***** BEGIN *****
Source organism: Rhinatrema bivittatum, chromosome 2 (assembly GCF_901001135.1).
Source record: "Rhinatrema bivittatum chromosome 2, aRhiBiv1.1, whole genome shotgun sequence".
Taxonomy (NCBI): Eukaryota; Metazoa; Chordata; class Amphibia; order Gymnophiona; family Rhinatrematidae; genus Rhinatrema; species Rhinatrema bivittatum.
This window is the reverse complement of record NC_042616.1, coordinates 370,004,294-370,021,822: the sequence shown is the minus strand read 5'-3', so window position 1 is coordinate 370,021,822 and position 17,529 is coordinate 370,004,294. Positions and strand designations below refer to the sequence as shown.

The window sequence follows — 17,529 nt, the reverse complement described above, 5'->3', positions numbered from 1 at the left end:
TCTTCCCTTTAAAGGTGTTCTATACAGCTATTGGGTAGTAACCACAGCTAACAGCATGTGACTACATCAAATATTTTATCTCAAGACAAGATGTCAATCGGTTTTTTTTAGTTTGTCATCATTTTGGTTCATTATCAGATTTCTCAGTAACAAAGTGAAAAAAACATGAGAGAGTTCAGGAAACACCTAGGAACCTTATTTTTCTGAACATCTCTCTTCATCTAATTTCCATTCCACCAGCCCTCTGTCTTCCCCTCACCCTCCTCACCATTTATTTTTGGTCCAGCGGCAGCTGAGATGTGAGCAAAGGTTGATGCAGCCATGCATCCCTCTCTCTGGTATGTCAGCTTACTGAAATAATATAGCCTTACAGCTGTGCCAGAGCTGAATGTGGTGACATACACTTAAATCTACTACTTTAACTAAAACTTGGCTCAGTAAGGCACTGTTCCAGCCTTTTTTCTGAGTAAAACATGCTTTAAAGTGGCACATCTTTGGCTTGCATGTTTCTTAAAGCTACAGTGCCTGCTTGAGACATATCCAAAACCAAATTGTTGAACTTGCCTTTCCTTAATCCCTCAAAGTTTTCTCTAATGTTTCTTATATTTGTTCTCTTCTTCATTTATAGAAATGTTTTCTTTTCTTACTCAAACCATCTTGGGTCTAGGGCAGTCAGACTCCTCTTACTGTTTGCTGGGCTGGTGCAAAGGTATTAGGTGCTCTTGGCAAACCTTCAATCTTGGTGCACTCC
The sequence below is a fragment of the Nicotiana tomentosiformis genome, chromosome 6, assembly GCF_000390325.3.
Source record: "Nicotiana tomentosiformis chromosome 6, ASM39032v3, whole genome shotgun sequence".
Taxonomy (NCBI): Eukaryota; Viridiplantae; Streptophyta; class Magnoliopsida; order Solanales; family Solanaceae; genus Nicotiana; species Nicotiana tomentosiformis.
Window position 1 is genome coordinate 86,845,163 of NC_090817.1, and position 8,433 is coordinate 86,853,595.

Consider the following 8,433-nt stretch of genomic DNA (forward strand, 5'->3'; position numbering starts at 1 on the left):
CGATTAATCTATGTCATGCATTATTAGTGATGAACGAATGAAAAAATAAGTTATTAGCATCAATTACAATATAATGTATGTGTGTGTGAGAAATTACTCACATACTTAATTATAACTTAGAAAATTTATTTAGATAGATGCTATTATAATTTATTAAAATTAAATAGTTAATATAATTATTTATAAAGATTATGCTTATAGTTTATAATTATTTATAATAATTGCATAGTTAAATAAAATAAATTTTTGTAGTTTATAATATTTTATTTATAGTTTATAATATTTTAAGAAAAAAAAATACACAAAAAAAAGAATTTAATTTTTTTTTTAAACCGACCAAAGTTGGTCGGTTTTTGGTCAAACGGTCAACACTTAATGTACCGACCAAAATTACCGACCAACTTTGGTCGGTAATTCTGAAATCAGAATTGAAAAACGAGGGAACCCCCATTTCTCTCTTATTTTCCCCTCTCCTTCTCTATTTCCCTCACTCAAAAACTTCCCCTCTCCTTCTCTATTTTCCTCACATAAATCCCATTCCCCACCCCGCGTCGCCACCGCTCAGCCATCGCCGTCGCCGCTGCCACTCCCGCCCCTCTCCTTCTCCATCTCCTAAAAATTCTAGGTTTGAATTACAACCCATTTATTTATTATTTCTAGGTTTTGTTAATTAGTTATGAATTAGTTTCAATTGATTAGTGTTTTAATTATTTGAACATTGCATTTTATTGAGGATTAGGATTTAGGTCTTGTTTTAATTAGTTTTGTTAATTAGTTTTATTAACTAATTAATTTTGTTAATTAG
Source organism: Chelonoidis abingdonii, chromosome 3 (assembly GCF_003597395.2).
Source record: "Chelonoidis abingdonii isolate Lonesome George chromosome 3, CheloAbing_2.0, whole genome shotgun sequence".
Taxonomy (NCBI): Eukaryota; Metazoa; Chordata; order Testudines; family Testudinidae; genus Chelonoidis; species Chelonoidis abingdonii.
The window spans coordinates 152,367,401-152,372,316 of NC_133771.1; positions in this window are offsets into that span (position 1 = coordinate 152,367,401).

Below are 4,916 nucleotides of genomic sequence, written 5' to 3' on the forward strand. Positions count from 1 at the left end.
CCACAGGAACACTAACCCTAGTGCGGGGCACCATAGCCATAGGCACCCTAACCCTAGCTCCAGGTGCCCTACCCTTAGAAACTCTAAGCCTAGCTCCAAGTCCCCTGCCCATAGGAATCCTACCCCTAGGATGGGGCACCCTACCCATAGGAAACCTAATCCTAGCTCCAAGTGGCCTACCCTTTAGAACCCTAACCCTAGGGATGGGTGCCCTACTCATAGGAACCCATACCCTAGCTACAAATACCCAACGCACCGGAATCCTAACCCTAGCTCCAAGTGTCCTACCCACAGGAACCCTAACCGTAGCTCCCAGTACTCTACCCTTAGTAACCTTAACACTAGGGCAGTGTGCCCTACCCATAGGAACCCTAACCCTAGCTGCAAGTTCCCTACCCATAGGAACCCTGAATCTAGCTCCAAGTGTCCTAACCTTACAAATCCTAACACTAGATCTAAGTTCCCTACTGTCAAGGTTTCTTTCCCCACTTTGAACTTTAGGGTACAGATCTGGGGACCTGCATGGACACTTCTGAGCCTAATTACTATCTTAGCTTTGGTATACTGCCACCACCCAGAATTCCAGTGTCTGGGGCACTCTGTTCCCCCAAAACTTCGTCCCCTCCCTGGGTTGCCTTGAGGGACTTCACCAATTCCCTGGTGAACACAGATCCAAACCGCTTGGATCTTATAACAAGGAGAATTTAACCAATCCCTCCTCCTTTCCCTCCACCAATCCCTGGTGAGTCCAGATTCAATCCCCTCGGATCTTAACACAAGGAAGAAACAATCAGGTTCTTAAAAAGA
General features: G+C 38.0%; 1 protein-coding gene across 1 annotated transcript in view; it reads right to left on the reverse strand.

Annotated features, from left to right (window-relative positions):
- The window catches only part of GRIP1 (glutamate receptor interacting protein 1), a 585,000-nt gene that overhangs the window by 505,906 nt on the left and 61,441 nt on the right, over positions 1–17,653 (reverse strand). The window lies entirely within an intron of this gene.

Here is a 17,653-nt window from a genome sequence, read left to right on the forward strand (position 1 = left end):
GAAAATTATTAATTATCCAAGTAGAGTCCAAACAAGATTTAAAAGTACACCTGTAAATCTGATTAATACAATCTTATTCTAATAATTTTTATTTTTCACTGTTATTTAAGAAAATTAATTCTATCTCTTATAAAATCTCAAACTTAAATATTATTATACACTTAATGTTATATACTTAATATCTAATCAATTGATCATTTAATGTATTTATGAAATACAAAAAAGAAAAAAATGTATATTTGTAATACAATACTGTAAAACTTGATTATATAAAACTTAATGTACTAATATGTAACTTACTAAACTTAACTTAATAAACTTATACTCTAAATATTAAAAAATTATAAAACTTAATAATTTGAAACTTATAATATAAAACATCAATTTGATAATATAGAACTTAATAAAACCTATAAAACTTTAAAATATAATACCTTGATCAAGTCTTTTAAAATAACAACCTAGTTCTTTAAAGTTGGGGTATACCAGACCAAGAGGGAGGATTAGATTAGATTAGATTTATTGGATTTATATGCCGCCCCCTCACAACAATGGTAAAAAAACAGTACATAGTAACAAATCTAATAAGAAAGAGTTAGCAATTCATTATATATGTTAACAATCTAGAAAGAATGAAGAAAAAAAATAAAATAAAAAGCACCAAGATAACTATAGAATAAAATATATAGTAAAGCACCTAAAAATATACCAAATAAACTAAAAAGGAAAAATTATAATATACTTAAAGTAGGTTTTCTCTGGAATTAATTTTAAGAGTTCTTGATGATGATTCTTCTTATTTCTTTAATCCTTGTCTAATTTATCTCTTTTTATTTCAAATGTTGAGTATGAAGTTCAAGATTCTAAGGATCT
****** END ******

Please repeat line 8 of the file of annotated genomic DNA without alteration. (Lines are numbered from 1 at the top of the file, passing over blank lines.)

Source record: "Nicotiana tomentosiformis chromosome 6, ASM39032v3, whole genome shotgun sequence".